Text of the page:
Richard Harper

Lancaster University, UK

International Academic Lecturer

Short Biography

Originally trained as a sociologist but now a computer scientist, I am concerned with how new technologies shape us and how we in turn shape our technologies. I have written 13 books, including the IEEE award winning "The Myth of the Paperless Office"; “Texture”, (the A.o.I.R. book of the year 2011); and “Choice” (2016). The latter examines everyday choice-making activities and considers these in light of scientific theories about the mechanics of the ‘mind’. I have also published over 160 scientific articles covering a wide range of topics, from the social impact and design of mobile phones, to the future of search engines, to the latest incarnation of artificial intelligence. I am currently the Co-Director of the Institute for Social Futures and a Professor of Computer Science and Communication at the University of Lancaster. Previously, I have led research groups at Xerox (Euro) Parc and Microsoft, and was the director and founder of The Digital World Research Centre at the University of Surrey.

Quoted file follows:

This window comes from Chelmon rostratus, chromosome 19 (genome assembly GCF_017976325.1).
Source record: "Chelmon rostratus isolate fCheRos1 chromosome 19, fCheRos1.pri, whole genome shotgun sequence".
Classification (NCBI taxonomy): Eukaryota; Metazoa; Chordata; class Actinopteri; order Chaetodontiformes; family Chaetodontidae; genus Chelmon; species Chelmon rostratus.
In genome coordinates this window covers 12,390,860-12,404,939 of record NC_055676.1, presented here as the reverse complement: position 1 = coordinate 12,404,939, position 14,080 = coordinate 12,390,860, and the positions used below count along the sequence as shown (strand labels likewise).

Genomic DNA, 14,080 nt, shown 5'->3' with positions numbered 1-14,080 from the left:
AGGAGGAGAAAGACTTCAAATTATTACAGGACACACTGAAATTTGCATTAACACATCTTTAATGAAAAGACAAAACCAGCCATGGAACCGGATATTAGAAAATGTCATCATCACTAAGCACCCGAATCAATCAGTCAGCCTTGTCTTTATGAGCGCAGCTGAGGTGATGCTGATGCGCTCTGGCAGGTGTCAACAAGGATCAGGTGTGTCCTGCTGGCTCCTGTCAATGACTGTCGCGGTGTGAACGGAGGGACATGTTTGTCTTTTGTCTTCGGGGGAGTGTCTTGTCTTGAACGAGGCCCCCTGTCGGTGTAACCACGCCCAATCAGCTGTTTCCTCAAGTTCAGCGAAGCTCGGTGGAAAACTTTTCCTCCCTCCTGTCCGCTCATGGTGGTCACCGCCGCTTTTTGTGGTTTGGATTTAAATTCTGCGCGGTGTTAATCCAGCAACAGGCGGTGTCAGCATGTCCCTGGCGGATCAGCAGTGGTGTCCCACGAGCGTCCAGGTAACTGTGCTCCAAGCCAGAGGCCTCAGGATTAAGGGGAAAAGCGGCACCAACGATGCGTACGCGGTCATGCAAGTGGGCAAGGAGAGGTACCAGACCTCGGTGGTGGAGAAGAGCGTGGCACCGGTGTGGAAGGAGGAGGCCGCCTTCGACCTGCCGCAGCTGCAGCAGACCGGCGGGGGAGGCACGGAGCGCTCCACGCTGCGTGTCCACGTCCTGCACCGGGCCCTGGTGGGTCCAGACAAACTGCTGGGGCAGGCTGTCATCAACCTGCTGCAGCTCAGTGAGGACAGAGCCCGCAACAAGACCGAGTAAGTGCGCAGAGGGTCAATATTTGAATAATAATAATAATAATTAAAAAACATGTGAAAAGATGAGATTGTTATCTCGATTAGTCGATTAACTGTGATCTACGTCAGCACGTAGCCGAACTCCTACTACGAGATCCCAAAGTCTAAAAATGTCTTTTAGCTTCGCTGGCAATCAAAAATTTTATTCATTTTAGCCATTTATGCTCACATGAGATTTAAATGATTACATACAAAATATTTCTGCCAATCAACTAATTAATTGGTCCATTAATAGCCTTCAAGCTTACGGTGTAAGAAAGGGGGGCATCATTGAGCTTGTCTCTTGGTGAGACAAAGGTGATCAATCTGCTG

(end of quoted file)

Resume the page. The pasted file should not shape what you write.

Course "Behaviour Change"


February 8st, 2019


There are many ways of approaching behavioural change: one is through co-opting everyone involved around some shared view; this is what ‘participative design’ comes down to, for example. Another is through ‘cultural change’, and this too can be achieved in many ways - through training, say, or through ‘nudges’ and other enticements. There is no one way of understanding, achieving or measuring the success of behavioural change. In this course I will look at the topic with regard to how change is an already existing natural feature of behaviour and how through being sensitive to this, one can achieve change that can be almost seamless. This is not the only way change can be achieved, but sensitivity to this view is a good basis for understanding other views. Participative design would be better achieved if the dynamics of change in some setting were understood beforehand, for example.